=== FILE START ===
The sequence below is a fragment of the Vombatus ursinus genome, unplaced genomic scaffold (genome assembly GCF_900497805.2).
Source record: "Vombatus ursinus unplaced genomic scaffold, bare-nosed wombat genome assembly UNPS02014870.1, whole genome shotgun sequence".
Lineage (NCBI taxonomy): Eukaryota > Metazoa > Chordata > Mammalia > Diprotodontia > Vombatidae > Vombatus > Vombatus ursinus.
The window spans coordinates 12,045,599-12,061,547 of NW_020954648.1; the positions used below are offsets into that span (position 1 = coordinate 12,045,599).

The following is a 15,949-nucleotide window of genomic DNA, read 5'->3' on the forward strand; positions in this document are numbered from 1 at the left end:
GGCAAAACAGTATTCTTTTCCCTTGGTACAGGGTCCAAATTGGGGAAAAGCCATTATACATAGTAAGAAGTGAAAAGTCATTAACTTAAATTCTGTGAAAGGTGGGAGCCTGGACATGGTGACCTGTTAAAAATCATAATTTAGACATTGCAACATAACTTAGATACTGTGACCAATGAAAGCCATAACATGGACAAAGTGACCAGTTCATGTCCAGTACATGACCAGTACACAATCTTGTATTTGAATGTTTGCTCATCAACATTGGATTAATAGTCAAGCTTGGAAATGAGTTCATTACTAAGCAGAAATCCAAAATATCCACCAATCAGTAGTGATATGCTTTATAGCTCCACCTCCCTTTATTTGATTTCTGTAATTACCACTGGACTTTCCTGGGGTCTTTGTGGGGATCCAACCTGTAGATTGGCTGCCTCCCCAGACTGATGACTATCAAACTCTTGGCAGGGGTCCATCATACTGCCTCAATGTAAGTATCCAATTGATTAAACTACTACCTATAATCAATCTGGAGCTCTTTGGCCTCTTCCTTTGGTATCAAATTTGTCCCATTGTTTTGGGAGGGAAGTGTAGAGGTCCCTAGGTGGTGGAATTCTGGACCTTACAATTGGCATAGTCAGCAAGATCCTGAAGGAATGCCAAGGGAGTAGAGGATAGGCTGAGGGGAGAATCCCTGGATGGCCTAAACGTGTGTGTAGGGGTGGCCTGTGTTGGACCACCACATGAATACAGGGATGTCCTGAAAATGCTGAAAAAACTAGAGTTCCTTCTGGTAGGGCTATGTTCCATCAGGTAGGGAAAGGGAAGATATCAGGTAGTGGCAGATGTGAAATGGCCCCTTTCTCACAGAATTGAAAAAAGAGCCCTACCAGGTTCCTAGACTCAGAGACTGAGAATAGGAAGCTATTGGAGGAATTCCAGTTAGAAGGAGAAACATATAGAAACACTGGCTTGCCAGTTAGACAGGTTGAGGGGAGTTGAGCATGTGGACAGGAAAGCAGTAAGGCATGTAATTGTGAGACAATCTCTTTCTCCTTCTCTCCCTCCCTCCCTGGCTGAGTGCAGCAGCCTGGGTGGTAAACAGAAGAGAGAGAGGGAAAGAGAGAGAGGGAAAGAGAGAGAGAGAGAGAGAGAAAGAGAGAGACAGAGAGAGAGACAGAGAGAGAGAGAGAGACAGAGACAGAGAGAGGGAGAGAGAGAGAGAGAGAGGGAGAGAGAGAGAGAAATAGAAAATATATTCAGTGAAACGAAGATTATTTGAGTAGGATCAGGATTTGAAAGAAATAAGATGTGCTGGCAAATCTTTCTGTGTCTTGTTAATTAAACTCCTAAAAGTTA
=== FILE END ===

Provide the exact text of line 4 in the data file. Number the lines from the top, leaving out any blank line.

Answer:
The window spans coordinates 12,045,599-12,061,547 of NW_020954648.1; the positions used below are offsets into that span (position 1 = coordinate 12,045,599).